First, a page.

I pretend to laugh. John has always fancied himself as a comedian. At least someone fancies him.
His mum once said to me, after I’d ticked her ivories – her A Sharp was very sensitive, as I recall – that she was worried John would never find love, and as a realist I had to agree. Who could love such a bulbous, balding, toadlike creature? She smiled as I said that and said, ‘Oh, you’re so right. And so handsome. I think I might be falling for you,’ and I said, ‘Baby, I appreciate that, but I’m not a one-woman man,’ and though she was obviously heartbroken she told me that her door would always be open for me, and I knew that she was using ‘door’ as a euphemism for ‘legs’…
John leaps over the counter with all the grace of a stunted bullfrog. His chunky fist flails at my face, and though I smartly avoid it with the skill of Bruce Lee at his peak, his carcass barrels into me and knocks me to the grubby shop floor, where my head almost falls into a pile of rat droppings. Astride me, his fists come at me time and time again, knocking out my beautiful front teeth. I feel my nose crunch beneath his bestial rage before I’m saved by Robert Robby, the local bobby, in for his nine o’clock packet of pork scratchings.
Robert hauls the portly shopkeep off me. Fortunately, he hasn’t damaged my pristine Dolce and Gabbana suit.
‘What are you on about?’ says Robert. ‘I saw you fish that suit out of the canal last week. It still smells of trout and fag ends.’
Robert doesn’t know what he’s talking about. He’s a known liar. Slip him a fiver and a packet of Chewits and he’ll let anyone get away with anything.
He stands there, beady little eyes peering out from under his shiny helmet. It was something he’d got from his mum. Not the shiny helmet, that was standard issue. I mean, in the old days, before her accident with that huge piece of meat…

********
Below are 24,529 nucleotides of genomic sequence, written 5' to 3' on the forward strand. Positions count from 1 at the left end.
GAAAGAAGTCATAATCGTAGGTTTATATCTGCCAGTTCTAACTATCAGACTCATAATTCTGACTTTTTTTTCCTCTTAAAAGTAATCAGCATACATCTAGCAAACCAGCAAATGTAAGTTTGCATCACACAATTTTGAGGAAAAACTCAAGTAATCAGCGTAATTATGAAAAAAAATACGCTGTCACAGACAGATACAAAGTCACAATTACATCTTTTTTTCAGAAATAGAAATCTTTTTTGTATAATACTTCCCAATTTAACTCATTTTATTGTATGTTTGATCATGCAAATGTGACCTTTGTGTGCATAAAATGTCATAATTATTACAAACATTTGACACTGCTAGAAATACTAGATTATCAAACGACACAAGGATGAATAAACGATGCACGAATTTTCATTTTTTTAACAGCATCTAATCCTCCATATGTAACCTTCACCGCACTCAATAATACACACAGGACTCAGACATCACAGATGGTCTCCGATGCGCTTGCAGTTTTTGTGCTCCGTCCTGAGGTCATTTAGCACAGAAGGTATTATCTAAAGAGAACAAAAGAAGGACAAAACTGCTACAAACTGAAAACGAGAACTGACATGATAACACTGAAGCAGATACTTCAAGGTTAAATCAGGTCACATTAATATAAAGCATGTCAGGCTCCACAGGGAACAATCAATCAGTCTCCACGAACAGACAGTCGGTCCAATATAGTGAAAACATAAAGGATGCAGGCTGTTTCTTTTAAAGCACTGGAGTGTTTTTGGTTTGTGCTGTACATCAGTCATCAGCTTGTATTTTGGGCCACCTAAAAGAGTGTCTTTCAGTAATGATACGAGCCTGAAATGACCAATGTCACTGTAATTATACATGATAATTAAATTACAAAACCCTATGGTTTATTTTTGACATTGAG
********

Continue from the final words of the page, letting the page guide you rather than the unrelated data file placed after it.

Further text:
‘Why’d you make that sound like a euphemism?’ demands Robert, his cheeks puffy and red like a chipmunk with chicken pox. ‘She got hit on the head when that five-pound gammon joint fell on her at the butcher’s. Someone leaned on the shelf and knocked it off. You, in fact.’
It had been delicious that gammon, one of the all-time greats. I put it in sandwiches and brought them to Mrs Robby’s wake. Robert had not been grateful, using words you’d think he would refrain from at his dear old mother’s send-off. Anyway, as I was saying, Robert gets his ways from his mum. In the old days, before the accident, you could also slip Mrs Robby a fiver and a packet of Chewits – or sometimes just the Chewits – and she’d let anyone get away with anything too. I remember one time in that alley round the back of the Leaky Cock…
Robert’s face turns purple, and he reaches for his big, black stick.
‘Stop it with your euphemisms!’ he snarls, sweating like a pig on slaughter day in July.
My reflexes aren’t what they were. I see his truncheon come flying through the air towards me, gripped in his chunky little fist, and can’t get out of the way before it catches me smack on the temple.
I hit the deck, striking the back of my head on the grotty lino. John’s gloating, lizard-like grin hovers above me. My blood splatters all over the floor, next to the boxes of pickled onion Space Raiders.
I just have time to notice that they have a Best Before date of 2009 before everything goes black.